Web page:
Listing 2

User Name: Bill
User Name: Bill_CHG

This example provided the language mechanics for value/pointer semantics with interfaces, but there is more to learn.

Remember from the other posts I asked you to read, choosing one semantic over the other is a decision that is made at the time you are declaring or using a type. You want to maintain as much consistency with semantics as possible. This example we just went through is showing you how to apply the different semantics with interfaces.

Method Sets

Before moving beyond the value/pointer semantics provided with interfaces, It’s important to review the rules for method sets. Method set rules help describe when a piece of data of a given type can be stored inside of an interface. These rules are all about integrity.

Figure 2

The rules state: when an interface is implemented using a value receiver (value semantics), copies of values and addresses can be stored inside the interface. However, when the interface is implemented using a pointer receiver (pointer semantics), only copies of addresses can be stored.

This begs the question – why not allow copies of values to be stored inside the interface when pointer semantics are being used? The answer is a two part integrity issue.

First, you can’t guarantee that every value is addressable. If you can’t take a value’s address, it can’t be shared and therefore a pointer receiver method can’t be used.

This next example shows how you can’t always take the address of a value in Go.

Listing 3

01 package main
03 import "fmt"
05 type notifier interface {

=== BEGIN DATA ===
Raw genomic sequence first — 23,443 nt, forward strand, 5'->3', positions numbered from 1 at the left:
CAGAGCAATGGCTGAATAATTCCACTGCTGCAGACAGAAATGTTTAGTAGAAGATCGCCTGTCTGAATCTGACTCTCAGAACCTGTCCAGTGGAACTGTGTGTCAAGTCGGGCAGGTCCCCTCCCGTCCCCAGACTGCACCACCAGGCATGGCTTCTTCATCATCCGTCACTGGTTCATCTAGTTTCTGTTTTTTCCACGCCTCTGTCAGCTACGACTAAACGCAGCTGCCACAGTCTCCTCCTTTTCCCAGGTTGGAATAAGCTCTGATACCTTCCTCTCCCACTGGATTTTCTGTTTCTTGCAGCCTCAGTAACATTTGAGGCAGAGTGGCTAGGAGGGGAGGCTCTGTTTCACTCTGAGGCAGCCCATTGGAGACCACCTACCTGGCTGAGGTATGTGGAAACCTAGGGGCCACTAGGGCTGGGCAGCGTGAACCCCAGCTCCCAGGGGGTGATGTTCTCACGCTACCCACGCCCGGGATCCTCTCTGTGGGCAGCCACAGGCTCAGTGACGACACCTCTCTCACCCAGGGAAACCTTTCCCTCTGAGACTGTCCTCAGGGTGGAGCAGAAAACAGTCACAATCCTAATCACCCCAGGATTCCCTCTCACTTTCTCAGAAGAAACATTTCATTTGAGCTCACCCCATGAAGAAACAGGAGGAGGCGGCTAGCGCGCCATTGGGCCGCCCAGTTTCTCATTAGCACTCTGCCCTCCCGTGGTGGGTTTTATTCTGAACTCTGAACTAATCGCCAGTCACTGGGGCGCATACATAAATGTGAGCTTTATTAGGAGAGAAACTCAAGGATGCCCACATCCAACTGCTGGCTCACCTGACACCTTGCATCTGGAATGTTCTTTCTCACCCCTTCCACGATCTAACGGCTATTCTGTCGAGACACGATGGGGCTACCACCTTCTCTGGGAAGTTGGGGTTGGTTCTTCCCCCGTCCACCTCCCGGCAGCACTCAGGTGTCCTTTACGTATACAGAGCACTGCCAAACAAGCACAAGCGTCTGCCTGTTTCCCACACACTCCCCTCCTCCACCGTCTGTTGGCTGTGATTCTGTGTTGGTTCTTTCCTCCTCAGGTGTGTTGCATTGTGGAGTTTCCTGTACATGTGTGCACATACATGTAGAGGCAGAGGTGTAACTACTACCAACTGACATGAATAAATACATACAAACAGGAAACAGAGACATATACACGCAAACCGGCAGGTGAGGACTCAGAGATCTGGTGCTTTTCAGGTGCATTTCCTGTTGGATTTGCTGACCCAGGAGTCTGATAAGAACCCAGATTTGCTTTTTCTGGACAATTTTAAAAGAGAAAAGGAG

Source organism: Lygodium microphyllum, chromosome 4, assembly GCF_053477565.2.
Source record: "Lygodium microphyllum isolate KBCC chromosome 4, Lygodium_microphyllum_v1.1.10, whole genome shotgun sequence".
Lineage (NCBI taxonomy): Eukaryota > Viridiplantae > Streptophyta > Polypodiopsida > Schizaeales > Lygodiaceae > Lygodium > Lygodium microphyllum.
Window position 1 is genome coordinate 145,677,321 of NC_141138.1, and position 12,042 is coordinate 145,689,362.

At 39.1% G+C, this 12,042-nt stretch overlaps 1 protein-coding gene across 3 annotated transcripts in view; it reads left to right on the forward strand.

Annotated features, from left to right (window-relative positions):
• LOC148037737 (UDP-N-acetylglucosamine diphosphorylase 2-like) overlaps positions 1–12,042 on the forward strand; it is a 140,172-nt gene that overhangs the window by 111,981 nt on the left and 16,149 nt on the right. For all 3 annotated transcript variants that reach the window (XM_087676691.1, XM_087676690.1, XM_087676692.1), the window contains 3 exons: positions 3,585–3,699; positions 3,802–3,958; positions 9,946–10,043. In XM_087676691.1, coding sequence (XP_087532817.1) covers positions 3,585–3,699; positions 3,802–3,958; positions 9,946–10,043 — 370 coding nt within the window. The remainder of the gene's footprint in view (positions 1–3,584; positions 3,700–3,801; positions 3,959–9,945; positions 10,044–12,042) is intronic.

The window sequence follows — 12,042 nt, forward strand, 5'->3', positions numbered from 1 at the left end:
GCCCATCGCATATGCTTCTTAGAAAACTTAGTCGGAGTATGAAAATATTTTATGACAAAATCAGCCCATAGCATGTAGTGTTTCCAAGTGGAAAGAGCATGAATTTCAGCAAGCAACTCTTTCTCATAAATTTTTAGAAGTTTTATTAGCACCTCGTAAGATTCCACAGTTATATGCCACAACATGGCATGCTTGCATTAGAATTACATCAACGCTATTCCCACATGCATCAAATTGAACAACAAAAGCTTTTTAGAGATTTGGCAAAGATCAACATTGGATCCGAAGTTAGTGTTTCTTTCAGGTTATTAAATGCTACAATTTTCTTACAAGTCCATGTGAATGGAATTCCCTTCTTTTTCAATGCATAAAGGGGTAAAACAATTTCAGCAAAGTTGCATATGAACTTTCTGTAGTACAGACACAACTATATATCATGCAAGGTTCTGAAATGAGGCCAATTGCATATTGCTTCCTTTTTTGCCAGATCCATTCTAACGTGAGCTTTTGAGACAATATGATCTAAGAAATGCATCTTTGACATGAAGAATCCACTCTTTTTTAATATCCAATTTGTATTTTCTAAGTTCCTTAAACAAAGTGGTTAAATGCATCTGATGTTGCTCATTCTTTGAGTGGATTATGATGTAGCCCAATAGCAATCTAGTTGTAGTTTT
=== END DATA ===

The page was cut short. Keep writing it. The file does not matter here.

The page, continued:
06     notify()
07 }
09 type duration int
11 func (d *duration) notify() {
12     fmt.Println("Sending Notification in", *d)
13 }
15 func main() {
16     duration(42).notify()
17 }

In listing 3, a type named duration is declared and the notifier interface is implemented using pointer semantics on line 11. In the main function on line 16, the literal value of 42 is converted into a value of type duration and then the notify method is called. This call to the notify method causes the following compiler error:

Listing 3

main.go:16: cannot call pointer method on duration(42)
main.go:16: cannot take the address of duration(42)

Because literal values are constants in Go, they only exist at compile time and don’t have an address. The notify method requires the duration value to be shared, which is not possible. This explains the first reason why an interface that is implemented using pointer semantics only allows copies of addresses to be stored. The compiler can’t assume that it can take the address of any given value for a type that implemented the interface using pointer semantics.

The second reason is just as important, and I think it is a huge win for integrity. Look at the method set rule again for pointer semantics.

Figure 3